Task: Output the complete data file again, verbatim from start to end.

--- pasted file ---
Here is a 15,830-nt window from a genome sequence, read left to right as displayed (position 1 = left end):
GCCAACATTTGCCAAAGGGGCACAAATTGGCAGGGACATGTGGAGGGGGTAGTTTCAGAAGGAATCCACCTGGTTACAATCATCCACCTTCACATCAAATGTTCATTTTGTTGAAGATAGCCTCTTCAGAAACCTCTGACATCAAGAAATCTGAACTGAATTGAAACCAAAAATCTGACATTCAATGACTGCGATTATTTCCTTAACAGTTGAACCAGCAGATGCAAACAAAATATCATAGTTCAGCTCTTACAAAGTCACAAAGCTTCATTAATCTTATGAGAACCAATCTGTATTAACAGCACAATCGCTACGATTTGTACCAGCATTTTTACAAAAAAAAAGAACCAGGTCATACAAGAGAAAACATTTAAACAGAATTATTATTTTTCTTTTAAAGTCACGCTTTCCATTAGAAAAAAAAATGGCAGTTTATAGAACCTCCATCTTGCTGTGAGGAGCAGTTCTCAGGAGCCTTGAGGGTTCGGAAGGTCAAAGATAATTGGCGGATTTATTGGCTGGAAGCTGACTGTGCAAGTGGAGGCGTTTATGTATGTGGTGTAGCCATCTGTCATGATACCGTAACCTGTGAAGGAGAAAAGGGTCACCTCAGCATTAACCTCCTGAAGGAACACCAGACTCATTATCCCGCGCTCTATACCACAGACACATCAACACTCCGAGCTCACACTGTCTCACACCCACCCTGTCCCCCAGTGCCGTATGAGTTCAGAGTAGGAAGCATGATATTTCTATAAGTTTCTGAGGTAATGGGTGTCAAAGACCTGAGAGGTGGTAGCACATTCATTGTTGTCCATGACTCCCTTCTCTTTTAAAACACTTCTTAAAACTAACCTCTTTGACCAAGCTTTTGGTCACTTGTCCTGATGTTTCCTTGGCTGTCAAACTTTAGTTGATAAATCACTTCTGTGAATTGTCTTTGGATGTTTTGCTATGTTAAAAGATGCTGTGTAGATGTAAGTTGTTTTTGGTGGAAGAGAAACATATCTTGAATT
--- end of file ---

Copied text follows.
Here is a 15,830-nt window from a genome sequence, read left to right as displayed (position 1 = left end):
GCCAACATTTGCCAAAGGGGCACAAATTGGCAGGGACATGTGGAGGGGGTAGTTTCAGAAGGAATCCACCTGGTTACAATCATCCACCTTCACATCAAATGTTCATTTTGTTGAAGATAGCCTCTTCAGAAACCTCTGACATCAAGAAATCTGAACTGAATTGAAACCAAAAATCTGACATTCAATGACTGCGATTATTTCCTTAACAGTTGAACCAGCAGATGCAAACAAAATATCATAGTTCAGCTCTTACAAAGTCACAAAGCTTCATTAATCTTATGAGAACCAATCTGTATTAACAGCACAATCGCTACGATTTGTACCAGCATTTTTACAAAAAAAAAGAACCAGGTCATACAAGAGAAAACATTTAAACAGAATTATTATTTTTCTTTTAAAGTCACGCTTTCCATTAGAAAAAAAAATGGCAGTTTATAGAACCTCCATCTTGCTGTGAGGAGCAGTTCTCAGGAGCCTTGAGGGTTCGGAAGGTCAAAGATAATTGGCGGATTTATTGGCTGGAAGCTGACTGTGCAAGTGGAGGCGTTTATGTATGTGGTGTAGCCATCTGTCATGATACCGTAACCTGTGAAGGAGAAAAGGGTCACCTCAGCATTAACCTCCTGAAGGAACACCAGACTCATTATCCCGCGCTCTATACCACAGACACATCAACACTCCGAGCTCACACTGTCTCACACCCACCCTGTCCCCCAGTGCCGTATGAGTTCAGAGTAGGAAGCATGATATTTCTATAAGTTTCTGAGGTAATGGGTGTCAAAGACCTGAGAGGTGGTAGCACATTCATTGTTGTCCATGACTCCCTTCTCTTTTAAAACACTTCTTAAAACTAACCTCTTTGACCAAGCTTTTGGTCACTTGTCCTGATGTTTCCTTGGCTGTCAAACTTTAGTTGATAAATCACTTCTGTGAATTGTCTTTGGATGTTTTGCTATGTTAAAAGATGCTGTGTAGATGTAAGTTGTTTTTGGTGGAAGAGAAACATATCTTGAATT